Commerce Scoring Goals by Engaging Boys
Year 9 commerce students have been gripped by World Cup fever - with a twist.
As an insight into the concepts studied in Senior School economics, the students are taking part in the Financial Football World Cup – an engaging learning activity introduced by economics teacher Lloyd Haskett.
Mr Haskett said the web-based activity drew on the excitement of the World Cup to teach introductory economics and financial literacy skills. “The activity-based challenges, played in a competitive environment, provide immediate feedback and tremendous outcomes for the boys,” he said.
Students must answer questions on financial literacy topics, which then translate into passes and goals in a simulated match. The game is differentiated for student ability as each stage of the knockout phase becomes more difficult.
Mr Haskett said students prepared for the activity by selecting a country from World Cup participants and creating an economic profile. The class produced its own Economic Development Index, ranked the listed countries and debated the qualitative and quantitative measures of their index.
Blair Ward, who played for Scotland due to his family’s heritage, said: “it is a great activity because if you get the answer right - you get to keep going. If you get it wrong - you get to see the answer, so you still keep learning.” Tim Kong, who played for China due to his strong ties, said it was “fun to learn and enjoy yourself at the same time.”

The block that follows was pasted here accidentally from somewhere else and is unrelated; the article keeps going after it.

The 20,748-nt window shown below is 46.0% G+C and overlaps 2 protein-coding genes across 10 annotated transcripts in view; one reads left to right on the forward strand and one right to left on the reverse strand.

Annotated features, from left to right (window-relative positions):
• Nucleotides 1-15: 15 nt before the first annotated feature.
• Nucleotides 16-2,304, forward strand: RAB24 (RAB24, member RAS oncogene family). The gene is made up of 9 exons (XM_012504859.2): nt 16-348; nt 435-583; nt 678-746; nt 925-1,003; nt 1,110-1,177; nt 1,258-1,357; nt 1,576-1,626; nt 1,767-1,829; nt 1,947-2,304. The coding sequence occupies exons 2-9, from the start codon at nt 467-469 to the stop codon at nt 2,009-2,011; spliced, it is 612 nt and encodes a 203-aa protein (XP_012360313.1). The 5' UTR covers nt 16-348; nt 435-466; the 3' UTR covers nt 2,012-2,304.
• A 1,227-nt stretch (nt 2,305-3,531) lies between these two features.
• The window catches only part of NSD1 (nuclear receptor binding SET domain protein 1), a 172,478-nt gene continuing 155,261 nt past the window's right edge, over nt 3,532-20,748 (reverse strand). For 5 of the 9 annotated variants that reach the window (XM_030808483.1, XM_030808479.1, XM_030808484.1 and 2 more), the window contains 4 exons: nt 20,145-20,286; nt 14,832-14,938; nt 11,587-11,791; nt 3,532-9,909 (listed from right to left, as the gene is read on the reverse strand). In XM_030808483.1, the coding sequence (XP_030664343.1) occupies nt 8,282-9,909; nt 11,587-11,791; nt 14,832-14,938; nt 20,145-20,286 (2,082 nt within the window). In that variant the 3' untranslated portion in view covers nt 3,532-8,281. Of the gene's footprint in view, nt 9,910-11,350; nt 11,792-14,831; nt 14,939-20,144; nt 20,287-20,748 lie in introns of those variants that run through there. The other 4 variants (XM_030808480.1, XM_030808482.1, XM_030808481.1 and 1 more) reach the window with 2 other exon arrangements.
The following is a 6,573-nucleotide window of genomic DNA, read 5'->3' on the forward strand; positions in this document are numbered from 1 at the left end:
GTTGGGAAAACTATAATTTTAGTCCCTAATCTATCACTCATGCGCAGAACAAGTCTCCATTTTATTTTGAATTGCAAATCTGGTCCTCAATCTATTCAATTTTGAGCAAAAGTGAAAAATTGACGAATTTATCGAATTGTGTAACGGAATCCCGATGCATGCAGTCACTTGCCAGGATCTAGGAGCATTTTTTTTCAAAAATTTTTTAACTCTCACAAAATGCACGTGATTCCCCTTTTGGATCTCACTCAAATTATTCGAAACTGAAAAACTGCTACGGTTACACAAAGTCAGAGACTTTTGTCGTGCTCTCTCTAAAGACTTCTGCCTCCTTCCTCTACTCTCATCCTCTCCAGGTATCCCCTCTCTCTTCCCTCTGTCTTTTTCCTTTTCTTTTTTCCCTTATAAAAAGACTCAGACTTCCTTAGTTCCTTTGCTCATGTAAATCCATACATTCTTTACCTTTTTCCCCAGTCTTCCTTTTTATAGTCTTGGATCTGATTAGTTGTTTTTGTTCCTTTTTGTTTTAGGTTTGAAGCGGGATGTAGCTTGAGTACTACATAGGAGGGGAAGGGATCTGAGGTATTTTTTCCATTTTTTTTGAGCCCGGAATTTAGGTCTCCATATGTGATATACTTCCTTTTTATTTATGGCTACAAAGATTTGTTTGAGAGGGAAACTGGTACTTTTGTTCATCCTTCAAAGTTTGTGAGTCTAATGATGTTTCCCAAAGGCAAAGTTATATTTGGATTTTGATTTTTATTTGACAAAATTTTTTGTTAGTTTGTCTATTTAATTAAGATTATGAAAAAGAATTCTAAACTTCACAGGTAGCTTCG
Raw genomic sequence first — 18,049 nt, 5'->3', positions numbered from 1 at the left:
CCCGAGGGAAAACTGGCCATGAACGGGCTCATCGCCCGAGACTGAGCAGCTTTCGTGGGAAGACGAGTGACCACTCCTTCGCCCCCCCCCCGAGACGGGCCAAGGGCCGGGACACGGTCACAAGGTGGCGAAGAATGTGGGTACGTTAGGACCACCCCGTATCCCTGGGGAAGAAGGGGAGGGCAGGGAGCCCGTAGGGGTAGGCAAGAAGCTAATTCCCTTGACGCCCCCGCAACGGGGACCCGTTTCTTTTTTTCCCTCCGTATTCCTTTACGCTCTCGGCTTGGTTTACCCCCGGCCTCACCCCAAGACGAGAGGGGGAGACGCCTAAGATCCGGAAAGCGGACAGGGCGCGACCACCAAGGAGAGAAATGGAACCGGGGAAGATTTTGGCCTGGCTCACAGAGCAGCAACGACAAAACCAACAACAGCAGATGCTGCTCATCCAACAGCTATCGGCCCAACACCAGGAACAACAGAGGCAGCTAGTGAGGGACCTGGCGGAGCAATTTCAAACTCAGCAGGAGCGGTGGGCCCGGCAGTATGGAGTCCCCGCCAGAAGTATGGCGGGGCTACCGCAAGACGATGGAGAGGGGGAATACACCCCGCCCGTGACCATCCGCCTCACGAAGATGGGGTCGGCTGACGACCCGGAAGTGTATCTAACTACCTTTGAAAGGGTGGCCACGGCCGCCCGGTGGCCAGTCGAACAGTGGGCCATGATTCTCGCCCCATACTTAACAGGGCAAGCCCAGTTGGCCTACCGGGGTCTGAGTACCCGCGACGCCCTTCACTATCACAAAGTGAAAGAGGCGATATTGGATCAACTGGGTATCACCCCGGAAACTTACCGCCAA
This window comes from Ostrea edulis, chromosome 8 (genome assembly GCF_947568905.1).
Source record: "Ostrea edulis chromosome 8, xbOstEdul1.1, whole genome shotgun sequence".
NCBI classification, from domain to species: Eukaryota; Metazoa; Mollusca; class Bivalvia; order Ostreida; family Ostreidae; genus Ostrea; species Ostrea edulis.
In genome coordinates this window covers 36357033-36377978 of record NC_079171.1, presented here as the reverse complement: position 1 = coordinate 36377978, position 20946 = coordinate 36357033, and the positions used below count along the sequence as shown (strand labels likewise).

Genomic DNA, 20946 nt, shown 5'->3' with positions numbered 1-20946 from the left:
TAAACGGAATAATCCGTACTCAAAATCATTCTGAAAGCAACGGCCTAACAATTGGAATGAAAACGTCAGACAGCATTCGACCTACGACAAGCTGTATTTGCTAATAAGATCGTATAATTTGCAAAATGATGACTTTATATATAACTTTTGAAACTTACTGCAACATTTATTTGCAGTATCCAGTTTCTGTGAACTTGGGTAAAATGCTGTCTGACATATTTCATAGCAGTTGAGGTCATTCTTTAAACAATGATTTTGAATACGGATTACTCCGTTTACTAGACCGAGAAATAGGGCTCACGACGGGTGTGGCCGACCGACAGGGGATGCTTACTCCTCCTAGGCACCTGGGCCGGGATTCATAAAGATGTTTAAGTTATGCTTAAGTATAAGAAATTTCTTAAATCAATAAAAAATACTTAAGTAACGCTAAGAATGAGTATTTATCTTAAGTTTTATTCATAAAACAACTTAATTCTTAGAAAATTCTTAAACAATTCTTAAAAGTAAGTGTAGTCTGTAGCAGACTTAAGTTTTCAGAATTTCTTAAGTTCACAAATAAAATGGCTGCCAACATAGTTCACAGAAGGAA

Year 7 commerce students also took part in another innovative learning activity recently as part of the new, Year 7 humanities unit. The Year 7s, who are studying resources, participated in a trading day designed to help them understand the basis of the economic problem – unlimited wants and limited resources.
The games, created by humanities teacher Luke Watson, involved working in groups or ‘tribes’ to trade and barter for basic resources required for life and for luxury. In the first game, the tribes were given various commodities and objectives, time to strategise and then negotiate to gain the resources. In the second game, the boys were given a medium of exchange – money – in which individual players tried to gain necessities and the largest amount of wealth.
“It was a highly successful exercise. While it was a simulation, it gave the boys a real world appreciation of unlimited resources,” Mr Watson said. “The boys were learning, incidentally, about market forces through seeing how supply and demand operates.”